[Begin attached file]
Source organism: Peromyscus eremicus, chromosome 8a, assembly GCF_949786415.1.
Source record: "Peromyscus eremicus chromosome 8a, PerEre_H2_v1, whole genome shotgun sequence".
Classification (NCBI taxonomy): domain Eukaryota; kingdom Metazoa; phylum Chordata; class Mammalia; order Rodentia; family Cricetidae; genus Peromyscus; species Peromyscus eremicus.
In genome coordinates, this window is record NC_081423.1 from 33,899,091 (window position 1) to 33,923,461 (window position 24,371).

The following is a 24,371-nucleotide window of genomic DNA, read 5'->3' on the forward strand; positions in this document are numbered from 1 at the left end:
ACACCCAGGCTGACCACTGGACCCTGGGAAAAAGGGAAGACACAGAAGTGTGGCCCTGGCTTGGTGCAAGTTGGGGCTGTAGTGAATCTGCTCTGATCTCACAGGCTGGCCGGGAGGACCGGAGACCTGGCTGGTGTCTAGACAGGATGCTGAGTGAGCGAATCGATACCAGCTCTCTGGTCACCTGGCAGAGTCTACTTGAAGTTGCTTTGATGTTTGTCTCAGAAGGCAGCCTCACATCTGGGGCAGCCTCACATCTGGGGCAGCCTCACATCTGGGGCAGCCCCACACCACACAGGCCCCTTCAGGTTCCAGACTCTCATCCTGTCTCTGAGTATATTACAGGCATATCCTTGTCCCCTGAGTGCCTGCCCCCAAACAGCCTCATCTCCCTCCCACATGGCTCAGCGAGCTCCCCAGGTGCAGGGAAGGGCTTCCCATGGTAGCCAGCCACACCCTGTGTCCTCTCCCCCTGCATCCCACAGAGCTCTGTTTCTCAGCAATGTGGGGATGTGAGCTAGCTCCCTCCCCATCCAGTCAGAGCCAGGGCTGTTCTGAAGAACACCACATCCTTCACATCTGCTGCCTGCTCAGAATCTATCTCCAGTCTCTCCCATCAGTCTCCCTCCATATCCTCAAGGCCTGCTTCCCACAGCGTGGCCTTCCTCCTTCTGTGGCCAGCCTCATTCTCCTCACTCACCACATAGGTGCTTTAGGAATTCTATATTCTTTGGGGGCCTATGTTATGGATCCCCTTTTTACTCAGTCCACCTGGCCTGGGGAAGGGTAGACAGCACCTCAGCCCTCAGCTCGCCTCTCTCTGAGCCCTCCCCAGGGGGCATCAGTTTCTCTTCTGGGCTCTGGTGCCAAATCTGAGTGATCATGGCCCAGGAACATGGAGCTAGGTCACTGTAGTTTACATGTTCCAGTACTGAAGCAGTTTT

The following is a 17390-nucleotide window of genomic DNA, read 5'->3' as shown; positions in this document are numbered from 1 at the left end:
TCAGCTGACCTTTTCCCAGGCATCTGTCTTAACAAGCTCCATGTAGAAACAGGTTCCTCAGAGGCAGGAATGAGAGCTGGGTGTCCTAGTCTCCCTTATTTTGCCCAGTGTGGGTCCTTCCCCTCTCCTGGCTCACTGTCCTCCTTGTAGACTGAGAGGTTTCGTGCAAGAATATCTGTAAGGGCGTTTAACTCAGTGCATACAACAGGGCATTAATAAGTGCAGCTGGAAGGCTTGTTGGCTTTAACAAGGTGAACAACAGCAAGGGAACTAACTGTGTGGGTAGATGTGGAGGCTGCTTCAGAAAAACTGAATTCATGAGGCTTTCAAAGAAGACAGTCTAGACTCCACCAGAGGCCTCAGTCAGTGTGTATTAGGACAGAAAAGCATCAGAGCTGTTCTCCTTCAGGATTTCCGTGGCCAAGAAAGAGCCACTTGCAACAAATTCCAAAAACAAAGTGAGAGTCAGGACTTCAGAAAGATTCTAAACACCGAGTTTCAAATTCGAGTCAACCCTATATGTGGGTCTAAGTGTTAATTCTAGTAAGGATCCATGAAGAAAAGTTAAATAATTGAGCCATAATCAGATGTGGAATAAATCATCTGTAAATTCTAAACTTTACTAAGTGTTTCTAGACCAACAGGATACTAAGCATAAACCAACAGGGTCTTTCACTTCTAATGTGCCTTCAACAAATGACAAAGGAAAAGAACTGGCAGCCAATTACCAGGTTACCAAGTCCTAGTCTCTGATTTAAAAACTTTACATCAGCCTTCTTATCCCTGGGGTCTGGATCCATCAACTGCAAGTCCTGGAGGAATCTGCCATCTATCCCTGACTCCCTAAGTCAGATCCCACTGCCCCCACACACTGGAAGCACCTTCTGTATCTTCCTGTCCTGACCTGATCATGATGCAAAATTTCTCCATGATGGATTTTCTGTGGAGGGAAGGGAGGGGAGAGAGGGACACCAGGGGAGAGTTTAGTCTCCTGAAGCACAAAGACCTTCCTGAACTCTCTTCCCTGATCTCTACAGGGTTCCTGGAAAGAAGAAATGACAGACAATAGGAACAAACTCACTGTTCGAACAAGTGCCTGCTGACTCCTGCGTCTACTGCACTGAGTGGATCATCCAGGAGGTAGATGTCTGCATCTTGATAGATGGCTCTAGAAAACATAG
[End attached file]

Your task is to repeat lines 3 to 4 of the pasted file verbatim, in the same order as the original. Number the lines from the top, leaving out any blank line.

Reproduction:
Classification (NCBI taxonomy): domain Eukaryota; kingdom Metazoa; phylum Chordata; class Mammalia; order Rodentia; family Cricetidae; genus Peromyscus; species Peromyscus eremicus.
In genome coordinates, this window is record NC_081423.1 from 33,899,091 (window position 1) to 33,923,461 (window position 24,371).